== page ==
I have made a large oak table top. I've put a couple of coats of
Danish oil on, to bring out the grain and deepen the colour.
Because the table will take lots of wear and tear from a young family
I want a final finish that is very durable. A local finishing shop
said they'd use a two part acid cat lacquer, and they could make it a
matt finish (which is good because the wood isn't completely flat in
places where I've had to sand out grain tear-out)
But they said they couldn't put this on top of the Danish oil finish
and would have to sand it off - i.e. lots of extra work and money.
I find it hard to believe, but I'm no expert.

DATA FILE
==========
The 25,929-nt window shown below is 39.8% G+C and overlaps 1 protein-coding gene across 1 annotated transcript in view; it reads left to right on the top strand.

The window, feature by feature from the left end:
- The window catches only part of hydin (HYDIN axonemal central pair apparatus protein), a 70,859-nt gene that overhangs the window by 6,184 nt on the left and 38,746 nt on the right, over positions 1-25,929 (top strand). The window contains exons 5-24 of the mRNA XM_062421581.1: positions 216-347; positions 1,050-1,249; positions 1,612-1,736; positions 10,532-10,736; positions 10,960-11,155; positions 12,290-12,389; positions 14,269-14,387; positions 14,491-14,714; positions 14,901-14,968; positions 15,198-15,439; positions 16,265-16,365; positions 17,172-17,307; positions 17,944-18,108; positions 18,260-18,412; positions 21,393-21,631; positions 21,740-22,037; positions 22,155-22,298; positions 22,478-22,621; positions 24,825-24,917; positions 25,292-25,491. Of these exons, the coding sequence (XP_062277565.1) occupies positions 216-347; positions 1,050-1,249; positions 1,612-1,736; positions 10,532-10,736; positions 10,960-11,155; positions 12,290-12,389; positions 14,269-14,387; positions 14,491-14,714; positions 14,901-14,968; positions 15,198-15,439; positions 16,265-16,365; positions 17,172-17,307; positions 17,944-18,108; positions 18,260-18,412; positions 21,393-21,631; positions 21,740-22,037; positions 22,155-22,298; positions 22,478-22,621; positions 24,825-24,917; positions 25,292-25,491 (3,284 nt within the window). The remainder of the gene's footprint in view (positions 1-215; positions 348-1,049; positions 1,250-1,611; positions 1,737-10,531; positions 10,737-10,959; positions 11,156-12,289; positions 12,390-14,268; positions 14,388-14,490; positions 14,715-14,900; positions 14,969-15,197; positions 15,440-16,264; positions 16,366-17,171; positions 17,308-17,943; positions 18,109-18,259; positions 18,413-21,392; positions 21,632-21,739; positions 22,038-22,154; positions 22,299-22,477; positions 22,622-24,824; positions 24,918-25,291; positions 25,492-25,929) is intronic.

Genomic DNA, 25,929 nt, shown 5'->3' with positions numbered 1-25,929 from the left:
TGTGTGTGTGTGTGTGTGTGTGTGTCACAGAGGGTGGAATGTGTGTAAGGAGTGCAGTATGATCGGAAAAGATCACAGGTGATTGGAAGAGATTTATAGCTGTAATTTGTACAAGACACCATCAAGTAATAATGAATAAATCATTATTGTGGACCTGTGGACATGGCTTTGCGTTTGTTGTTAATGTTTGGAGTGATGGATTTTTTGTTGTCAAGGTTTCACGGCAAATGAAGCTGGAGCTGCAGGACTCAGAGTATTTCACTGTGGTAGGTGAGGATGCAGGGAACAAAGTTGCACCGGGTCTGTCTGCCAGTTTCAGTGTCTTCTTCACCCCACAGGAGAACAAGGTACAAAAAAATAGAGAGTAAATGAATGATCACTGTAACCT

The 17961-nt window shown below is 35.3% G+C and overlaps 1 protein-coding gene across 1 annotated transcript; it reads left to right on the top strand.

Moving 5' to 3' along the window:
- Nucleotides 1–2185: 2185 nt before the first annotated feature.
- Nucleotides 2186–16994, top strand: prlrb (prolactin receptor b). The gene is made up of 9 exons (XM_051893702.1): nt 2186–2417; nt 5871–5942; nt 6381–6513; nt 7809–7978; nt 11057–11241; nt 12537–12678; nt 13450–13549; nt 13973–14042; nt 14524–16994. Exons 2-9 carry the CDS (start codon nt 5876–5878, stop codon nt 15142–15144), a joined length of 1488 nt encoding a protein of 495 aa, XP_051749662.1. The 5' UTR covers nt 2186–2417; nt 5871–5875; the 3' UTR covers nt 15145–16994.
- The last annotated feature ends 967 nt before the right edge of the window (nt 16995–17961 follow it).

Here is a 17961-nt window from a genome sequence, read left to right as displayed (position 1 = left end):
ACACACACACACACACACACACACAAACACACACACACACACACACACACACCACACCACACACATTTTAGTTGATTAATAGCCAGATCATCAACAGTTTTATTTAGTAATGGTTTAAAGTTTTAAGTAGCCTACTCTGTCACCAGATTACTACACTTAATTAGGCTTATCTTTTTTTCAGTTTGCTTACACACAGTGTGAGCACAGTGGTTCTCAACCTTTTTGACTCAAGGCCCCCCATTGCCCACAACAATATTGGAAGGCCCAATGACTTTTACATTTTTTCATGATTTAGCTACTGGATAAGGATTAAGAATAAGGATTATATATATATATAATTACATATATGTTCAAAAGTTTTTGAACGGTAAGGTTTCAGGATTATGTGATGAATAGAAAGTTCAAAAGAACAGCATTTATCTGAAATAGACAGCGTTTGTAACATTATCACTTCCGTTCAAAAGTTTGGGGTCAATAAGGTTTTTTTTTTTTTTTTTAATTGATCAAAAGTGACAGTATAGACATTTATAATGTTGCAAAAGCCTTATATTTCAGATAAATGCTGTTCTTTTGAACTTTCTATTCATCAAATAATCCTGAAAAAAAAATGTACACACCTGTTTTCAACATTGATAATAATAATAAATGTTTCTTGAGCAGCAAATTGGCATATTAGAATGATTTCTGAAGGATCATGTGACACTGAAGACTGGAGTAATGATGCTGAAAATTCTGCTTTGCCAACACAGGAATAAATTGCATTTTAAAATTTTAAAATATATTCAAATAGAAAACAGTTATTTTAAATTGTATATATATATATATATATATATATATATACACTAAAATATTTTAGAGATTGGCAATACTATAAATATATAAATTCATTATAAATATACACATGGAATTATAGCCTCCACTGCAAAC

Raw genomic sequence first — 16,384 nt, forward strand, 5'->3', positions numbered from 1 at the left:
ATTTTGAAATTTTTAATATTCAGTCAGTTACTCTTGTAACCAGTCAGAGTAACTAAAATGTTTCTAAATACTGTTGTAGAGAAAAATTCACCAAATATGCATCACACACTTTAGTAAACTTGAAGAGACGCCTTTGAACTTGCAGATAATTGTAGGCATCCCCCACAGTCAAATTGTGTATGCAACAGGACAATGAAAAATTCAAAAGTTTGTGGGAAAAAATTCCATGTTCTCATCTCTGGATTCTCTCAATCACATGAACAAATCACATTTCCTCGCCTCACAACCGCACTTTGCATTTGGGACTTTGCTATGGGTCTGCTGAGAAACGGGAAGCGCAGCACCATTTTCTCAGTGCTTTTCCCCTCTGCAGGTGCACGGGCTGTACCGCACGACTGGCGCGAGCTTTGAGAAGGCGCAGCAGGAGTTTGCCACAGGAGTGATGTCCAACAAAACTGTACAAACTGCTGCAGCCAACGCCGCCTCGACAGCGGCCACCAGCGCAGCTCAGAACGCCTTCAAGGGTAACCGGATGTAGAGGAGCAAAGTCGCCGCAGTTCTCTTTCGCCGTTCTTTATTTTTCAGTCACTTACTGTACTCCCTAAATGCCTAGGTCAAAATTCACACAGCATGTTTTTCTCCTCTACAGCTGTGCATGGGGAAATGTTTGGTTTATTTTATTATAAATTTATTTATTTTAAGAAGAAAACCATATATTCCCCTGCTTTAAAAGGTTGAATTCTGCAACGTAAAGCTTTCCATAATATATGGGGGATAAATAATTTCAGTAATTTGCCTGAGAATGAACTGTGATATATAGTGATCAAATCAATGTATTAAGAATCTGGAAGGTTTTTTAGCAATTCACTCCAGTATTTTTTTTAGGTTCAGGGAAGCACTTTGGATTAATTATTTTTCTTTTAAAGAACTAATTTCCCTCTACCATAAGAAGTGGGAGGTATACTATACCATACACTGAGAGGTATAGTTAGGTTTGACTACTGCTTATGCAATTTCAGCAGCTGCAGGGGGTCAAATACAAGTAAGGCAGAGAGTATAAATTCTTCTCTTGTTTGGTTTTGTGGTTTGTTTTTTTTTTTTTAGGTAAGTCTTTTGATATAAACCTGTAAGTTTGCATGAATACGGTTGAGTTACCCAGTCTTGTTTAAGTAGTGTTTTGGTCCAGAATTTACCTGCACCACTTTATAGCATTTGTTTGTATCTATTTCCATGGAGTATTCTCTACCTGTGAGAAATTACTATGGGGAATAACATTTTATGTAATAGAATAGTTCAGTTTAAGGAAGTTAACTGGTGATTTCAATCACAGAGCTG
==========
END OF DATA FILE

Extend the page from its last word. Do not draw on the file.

The rule of thumb for lacquer is that it can be used on raw wood, over
shellac, or over sealers made especially as undercoats for lacquer.
It's use over varnishes is not usually recommended because it's binding
properties don't work well with most oil's/varnishes. Lacquer adheres to
either very rough surfaces or to itself by actually partially disolving the
prior coats of lacquer and forming a solid, single coat.
That being said, there's only one way to tell whether it will work - Test It
On Some Scrap and allow it to cure and see how it handles.
As far as lacquer on a high use table - I wouldn't recommend it. Lacquer is
beautiful (my finish of choice), but not the most durable of finishes. In
particular, lacquer will react poorly with alcohol (any cocktail drinkers in
your house?) and a spilled alcohol drink will cloud the finish.
For high use/abuse pieces - I'd use a varnish/polyurethane to help protect
the surface and resist damage.
My two cents (which is about what it's worth).
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